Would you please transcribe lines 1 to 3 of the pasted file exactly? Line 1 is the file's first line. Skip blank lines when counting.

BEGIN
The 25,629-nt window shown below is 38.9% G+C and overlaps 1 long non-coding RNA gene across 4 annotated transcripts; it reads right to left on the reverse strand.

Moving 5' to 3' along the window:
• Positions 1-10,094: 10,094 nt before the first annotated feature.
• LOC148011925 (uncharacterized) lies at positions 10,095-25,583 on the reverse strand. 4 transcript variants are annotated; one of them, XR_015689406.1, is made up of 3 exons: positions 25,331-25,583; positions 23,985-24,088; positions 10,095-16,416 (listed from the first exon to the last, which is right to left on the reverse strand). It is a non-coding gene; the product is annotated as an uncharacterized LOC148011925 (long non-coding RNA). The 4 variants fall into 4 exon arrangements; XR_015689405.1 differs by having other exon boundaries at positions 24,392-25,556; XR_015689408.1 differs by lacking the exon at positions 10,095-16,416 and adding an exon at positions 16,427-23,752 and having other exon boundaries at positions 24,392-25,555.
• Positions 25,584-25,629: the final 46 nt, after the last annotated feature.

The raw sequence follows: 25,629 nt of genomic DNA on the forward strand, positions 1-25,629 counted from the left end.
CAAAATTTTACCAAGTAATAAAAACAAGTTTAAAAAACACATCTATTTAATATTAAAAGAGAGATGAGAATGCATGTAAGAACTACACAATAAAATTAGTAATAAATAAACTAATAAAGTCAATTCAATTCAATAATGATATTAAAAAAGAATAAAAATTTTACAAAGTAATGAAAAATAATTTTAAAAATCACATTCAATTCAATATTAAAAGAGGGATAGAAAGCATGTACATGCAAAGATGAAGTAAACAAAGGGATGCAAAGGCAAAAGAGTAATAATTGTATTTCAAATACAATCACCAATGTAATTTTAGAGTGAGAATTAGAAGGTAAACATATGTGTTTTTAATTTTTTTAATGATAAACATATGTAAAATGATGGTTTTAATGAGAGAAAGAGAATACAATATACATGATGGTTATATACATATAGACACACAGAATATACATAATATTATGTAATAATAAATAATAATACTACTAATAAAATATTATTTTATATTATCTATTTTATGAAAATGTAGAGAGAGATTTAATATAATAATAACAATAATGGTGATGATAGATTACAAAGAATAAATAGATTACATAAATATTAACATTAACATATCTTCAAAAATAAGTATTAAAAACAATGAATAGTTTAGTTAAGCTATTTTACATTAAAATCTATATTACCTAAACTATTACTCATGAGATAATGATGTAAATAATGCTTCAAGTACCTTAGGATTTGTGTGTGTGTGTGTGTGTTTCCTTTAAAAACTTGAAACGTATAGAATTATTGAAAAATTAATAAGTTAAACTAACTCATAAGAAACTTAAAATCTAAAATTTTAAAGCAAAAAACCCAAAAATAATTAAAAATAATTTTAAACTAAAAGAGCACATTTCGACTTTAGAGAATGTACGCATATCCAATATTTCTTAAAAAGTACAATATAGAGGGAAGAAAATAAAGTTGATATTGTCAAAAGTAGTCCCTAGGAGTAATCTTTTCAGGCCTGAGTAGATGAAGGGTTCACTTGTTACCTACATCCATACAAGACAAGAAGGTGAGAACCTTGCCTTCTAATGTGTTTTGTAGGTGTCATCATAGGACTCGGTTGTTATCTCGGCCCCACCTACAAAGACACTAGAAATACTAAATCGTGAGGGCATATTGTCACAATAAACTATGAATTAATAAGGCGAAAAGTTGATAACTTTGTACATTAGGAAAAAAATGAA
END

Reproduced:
The 25,629-nt window shown below is 38.9% G+C and overlaps 1 long non-coding RNA gene across 4 annotated transcripts; it reads right to left on the reverse strand.

Moving 5' to 3' along the window:
• Positions 1-10,094: 10,094 nt before the first annotated feature.